Undergraduate Honors Theses

Thesis Defended

Spring 2016

Document Type

Thesis

Type of Thesis

Departmental Honors

Department

Ecology and Evolutionary Biology

First Advisor

Dr. William Bowman

Second Advisor

Dr. Noah Fierer

Third Advisor

Dr. Norman Pace

Fourth Advisor

Dr. Pieter Johnson

Fifth Advisor

Dr. Nick Schneider

Abstract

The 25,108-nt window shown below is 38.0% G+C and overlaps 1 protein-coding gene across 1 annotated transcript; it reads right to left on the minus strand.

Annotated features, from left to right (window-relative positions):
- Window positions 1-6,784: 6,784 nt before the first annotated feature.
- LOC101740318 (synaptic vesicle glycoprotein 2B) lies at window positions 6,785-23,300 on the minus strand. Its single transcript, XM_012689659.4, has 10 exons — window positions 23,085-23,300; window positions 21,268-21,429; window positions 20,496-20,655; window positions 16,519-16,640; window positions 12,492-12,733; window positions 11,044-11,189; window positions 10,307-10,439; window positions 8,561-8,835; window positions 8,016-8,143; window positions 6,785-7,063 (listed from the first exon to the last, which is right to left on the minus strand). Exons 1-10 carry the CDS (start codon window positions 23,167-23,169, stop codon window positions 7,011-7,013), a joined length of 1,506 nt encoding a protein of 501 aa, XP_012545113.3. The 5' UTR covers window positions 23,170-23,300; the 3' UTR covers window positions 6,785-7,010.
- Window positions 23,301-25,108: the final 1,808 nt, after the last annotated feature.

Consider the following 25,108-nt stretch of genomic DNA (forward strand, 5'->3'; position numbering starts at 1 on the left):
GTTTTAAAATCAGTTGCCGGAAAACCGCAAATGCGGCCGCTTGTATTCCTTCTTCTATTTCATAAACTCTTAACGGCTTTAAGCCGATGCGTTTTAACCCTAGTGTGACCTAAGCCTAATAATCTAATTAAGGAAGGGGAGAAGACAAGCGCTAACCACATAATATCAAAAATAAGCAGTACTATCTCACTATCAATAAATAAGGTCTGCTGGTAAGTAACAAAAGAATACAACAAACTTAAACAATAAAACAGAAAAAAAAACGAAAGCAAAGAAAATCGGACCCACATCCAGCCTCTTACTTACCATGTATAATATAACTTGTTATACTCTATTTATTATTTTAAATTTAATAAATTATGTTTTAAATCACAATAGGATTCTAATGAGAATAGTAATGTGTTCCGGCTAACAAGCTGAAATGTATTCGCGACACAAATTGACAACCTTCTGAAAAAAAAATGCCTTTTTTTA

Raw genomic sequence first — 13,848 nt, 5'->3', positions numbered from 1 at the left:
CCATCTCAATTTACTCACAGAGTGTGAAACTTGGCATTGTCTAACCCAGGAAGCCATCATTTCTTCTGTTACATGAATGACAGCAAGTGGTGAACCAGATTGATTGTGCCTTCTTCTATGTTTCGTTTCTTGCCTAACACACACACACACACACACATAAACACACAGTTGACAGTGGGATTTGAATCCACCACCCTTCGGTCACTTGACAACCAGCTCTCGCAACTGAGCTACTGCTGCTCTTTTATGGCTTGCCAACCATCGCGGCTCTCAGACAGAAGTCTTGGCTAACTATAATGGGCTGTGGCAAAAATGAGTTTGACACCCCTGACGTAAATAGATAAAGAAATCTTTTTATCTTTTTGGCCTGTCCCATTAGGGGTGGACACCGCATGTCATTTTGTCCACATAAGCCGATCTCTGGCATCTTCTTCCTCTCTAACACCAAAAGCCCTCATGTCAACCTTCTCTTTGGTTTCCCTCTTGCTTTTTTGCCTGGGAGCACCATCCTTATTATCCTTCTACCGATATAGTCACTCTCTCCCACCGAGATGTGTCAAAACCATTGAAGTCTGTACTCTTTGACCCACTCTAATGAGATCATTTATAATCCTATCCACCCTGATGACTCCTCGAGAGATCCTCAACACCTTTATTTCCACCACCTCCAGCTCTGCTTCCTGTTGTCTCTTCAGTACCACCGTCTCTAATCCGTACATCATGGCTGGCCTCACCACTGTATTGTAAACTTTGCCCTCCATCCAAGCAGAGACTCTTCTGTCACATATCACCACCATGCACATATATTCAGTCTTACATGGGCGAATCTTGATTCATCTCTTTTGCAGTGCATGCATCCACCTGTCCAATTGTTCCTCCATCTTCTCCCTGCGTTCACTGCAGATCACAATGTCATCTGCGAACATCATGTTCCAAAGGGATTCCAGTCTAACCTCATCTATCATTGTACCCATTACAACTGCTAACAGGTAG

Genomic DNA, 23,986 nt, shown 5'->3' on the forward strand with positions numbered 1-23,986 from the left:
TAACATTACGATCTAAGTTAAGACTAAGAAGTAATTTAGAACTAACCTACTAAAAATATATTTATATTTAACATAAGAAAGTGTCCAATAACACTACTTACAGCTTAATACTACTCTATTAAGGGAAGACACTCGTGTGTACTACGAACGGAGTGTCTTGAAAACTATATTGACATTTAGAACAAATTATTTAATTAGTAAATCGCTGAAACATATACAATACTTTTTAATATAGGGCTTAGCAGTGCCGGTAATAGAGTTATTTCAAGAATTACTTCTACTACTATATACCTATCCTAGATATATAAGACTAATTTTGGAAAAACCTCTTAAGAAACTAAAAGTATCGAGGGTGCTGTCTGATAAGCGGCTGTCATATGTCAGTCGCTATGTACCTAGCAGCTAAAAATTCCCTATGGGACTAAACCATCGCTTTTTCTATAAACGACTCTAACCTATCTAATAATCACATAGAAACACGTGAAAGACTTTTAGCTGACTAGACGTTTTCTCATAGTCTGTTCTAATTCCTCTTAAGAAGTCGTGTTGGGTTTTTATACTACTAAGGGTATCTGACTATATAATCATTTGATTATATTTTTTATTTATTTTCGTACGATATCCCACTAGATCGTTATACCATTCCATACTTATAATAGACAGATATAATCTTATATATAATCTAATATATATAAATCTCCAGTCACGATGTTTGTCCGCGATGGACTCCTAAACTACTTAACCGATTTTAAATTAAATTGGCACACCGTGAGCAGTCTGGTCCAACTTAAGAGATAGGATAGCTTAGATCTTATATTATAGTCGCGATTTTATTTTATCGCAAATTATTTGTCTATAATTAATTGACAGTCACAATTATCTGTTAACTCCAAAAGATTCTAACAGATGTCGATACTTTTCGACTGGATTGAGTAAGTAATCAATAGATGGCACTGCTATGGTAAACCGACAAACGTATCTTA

Increasing levels of reactive nitrogen (N) deposition have been shown to affect bacterial and fungal abundances in soils across a wide variety of terrestrial ecosystems, potentially influencing stabilization of excess inorganic N and associated detrimental ecological effects. However, few studies have investigated these changes in sensitive alpine systems or considered potential seasonal variation in microbial abundance. In the present study, soil samples were collected periodically throughout the course of a single growing season from plots subjected to long-term experimental N additions located in an alpine tundra dry meadow community on Niwot Ridge, Colorado. To examine recovery potential of plots impacted by long-term elevated N deposition, half of each experimental plot stopped receiving N treatment in 2007. Fungal to bacterial ratio (fungi:bacteria) was measured to estimate potential N leaching and destabilization of soil microbial communities due to increased N deposition. Quantitative polymerase chain reaction (qPCR) analysis was used on bulked soil samples to quantify both the effects of chronic N amendment on fungi:bacteria and recovery potential of fungi:bacteria in those same soils following cessation of N additions. Fungi:bacteria was found to change differently in response to N addition at different points during the growing season, driven primarily by changes in fungal abundance, with a decreased fungi:bacteria during the early growing season, no change to fungi:bacteria during the late growing season, and an increased fungi:bacteria during senescence. An overall decrease in microbial biomass with N addition was also observed, independent of growing season. The decrease in fungi:bacteria during the early season had a greater magnitude than the increase in fungi:bacteria during the late season, possibly inhibiting this community’s ability to act as an N sink overall. Additionally, there was no indication of recovery of microbial biomass from cessation of the N treatment after 7 years, indicating that the lowered capacity of the soil to stabilize inorganic N due to both the decrease in overall microbial biomass and fungi:bacteria may persist even if N deposition rates decrease to previous levels. These results suggest that increasing N deposition will be a significant factor driving changes in microbial abundance and fungi:bacteria in alpine tundra soils, possibly leading to long-term destabilization of alpine soil microbial communities and inorganic N storage.

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